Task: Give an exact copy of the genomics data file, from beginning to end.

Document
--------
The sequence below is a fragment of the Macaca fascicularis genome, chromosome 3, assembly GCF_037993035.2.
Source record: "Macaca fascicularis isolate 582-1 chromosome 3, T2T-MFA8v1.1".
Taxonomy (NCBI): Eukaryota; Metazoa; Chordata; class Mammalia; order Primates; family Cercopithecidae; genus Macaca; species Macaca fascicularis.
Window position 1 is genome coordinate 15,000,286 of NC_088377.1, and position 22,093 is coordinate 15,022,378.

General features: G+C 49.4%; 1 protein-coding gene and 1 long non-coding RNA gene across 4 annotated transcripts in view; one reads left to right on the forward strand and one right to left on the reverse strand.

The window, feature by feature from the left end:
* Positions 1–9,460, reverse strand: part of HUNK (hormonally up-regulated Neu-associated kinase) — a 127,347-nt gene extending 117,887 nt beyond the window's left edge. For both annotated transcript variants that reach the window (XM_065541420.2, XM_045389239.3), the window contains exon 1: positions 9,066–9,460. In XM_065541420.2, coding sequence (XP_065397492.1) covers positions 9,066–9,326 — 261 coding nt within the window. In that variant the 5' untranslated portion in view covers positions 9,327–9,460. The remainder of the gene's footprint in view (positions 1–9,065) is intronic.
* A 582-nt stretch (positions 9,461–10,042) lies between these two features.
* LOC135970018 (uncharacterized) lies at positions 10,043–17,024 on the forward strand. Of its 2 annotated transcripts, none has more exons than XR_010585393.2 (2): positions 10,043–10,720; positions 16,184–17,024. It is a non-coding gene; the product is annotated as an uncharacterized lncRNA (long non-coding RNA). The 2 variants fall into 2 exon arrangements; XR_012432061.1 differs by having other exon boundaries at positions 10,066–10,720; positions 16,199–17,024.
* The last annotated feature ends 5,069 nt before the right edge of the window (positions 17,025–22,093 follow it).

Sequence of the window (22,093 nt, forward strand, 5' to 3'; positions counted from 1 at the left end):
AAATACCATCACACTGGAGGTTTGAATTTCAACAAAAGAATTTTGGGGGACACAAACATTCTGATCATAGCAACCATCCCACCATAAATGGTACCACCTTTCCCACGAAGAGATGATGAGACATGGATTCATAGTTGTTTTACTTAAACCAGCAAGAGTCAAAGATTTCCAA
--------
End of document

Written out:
The sequence below is a fragment of the Macaca fascicularis genome, chromosome 3, assembly GCF_037993035.2.
Source record: "Macaca fascicularis isolate 582-1 chromosome 3, T2T-MFA8v1.1".
Taxonomy (NCBI): Eukaryota; Metazoa; Chordata; class Mammalia; order Primates; family Cercopithecidae; genus Macaca; species Macaca fascicularis.
Window position 1 is genome coordinate 15,000,286 of NC_088377.1, and position 22,093 is coordinate 15,022,378.

General features: G+C 49.4%; 1 protein-coding gene and 1 long non-coding RNA gene across 4 annotated transcripts in view; one reads left to right on the forward strand and one right to left on the reverse strand.

The window, feature by feature from the left end:
* Positions 1–9,460, reverse strand: part of HUNK (hormonally up-regulated Neu-associated kinase) — a 127,347-nt gene extending 117,887 nt beyond the window's left edge. For both annotated transcript variants that reach the window (XM_065541420.2, XM_045389239.3), the window contains exon 1: positions 9,066–9,460. In XM_065541420.2, coding sequence (XP_065397492.1) covers positions 9,066–9,326 — 261 coding nt within the window. In that variant the 5' untranslated portion in view covers positions 9,327–9,460. The remainder of the gene's footprint in view (positions 1–9,065) is intronic.
* A 582-nt stretch (positions 9,461–10,042) lies between these two features.
* LOC135970018 (uncharacterized) lies at positions 10,043–17,024 on the forward strand. Of its 2 annotated transcripts, none has more exons than XR_010585393.2 (2): positions 10,043–10,720; positions 16,184–17,024. It is a non-coding gene; the product is annotated as an uncharacterized lncRNA (long non-coding RNA). The 2 variants fall into 2 exon arrangements; XR_012432061.1 differs by having other exon boundaries at positions 10,066–10,720; positions 16,199–17,024.
* The last annotated feature ends 5,069 nt before the right edge of the window (positions 17,025–22,093 follow it).

Sequence of the window (22,093 nt, forward strand, 5' to 3'; positions counted from 1 at the left end):
AAATACCATCACACTGGAGGTTTGAATTTCAACAAAAGAATTTTGGGGGACACAAACATTCTGATCATAGCAACCATCCCACCATAAATGGTACCACCTTTCCCACGAAGAGATGATGAGACATGGATTCATAGTTGTTTTACTTAAACCAGCAAGAGTCAAAGATTTCCAA